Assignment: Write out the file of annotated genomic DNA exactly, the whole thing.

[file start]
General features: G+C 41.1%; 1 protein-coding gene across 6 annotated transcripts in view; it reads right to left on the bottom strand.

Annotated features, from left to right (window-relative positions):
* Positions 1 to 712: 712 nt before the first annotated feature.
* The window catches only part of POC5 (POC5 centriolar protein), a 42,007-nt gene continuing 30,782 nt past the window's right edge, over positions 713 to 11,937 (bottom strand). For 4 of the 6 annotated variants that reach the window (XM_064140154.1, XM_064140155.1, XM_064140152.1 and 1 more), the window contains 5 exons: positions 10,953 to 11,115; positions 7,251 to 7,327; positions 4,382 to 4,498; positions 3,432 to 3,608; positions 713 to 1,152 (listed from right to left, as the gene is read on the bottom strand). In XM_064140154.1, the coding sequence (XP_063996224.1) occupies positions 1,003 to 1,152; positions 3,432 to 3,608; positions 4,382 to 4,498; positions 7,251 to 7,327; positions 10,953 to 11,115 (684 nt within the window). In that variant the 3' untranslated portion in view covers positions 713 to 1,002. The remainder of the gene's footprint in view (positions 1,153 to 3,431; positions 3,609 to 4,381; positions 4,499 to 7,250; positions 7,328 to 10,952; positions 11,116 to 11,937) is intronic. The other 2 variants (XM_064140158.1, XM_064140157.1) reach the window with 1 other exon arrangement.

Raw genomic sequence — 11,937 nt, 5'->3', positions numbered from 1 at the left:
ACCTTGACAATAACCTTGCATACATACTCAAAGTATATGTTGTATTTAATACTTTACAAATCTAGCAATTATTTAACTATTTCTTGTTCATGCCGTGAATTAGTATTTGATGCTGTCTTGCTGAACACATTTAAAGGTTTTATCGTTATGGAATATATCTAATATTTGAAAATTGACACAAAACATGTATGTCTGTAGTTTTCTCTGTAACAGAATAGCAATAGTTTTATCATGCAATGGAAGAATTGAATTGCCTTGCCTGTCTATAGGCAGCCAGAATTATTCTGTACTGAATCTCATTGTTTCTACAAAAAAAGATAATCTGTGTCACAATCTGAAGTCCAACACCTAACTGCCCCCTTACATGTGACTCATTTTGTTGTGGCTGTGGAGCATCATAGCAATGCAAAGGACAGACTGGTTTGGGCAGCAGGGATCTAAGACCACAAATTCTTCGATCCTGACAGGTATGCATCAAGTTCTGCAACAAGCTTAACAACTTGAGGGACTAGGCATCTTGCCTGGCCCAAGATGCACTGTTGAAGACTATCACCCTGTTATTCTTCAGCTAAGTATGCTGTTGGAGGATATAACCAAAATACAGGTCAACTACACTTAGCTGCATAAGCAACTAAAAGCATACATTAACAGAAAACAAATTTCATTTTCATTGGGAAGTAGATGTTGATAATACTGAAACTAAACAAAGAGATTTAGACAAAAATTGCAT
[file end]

General features: G+C 41.1%; 1 protein-coding gene across 6 annotated transcripts in view; it reads right to left on the bottom strand.

Annotated features, from left to right (window-relative positions):
* Positions 1 to 712: 712 nt before the first annotated feature.
* The window catches only part of POC5 (POC5 centriolar protein), a 42,007-nt gene continuing 30,782 nt past the window's right edge, over positions 713 to 11,937 (bottom strand). For 4 of the 6 annotated variants that reach the window (XM_064140154.1, XM_064140155.1, XM_064140152.1 and 1 more), the window contains 5 exons: positions 10,953 to 11,115; positions 7,251 to 7,327; positions 4,382 to 4,498; positions 3,432 to 3,608; positions 713 to 1,152 (listed from right to left, as the gene is read on the bottom strand). In XM_064140154.1, the coding sequence (XP_063996224.1) occupies positions 1,003 to 1,152; positions 3,432 to 3,608; positions 4,382 to 4,498; positions 7,251 to 7,327; positions 10,953 to 11,115 (684 nt within the window). In that variant the 3' untranslated portion in view covers positions 713 to 1,002. The remainder of the gene's footprint in view (positions 1,153 to 3,431; positions 3,609 to 4,381; positions 4,499 to 7,250; positions 7,328 to 10,952; positions 11,116 to 11,937) is intronic. The other 2 variants (XM_064140158.1, XM_064140157.1) reach the window with 1 other exon arrangement.

Raw genomic sequence — 11,937 nt, 5'->3', positions numbered from 1 at the left:
ACCTTGACAATAACCTTGCATACATACTCAAAGTATATGTTGTATTTAATACTTTACAAATCTAGCAATTATTTAACTATTTCTTGTTCATGCCGTGAATTAGTATTTGATGCTGTCTTGCTGAACACATTTAAAGGTTTTATCGTTATGGAATATATCTAATATTTGAAAATTGACACAAAACATGTATGTCTGTAGTTTTCTCTGTAACAGAATAGCAATAGTTTTATCATGCAATGGAAGAATTGAATTGCCTTGCCTGTCTATAGGCAGCCAGAATTATTCTGTACTGAATCTCATTGTTTCTACAAAAAAAGATAATCTGTGTCACAATCTGAAGTCCAACACCTAACTGCCCCCTTACATGTGACTCATTTTGTTGTGGCTGTGGAGCATCATAGCAATGCAAAGGACAGACTGGTTTGGGCAGCAGGGATCTAAGACCACAAATTCTTCGATCCTGACAGGTATGCATCAAGTTCTGCAACAAGCTTAACAACTTGAGGGACTAGGCATCTTGCCTGGCCCAAGATGCACTGTTGAAGACTATCACCCTGTTATTCTTCAGCTAAGTATGCTGTTGGAGGATATAACCAAAATACAGGTCAACTACACTTAGCTGCATAAGCAACTAAAAGCATACATTAACAGAAAACAAATTTCATTTTCATTGGGAAGTAGATGTTGATAATACTGAAACTAAACAAAGAGATTTAGACAAAAATTGCAT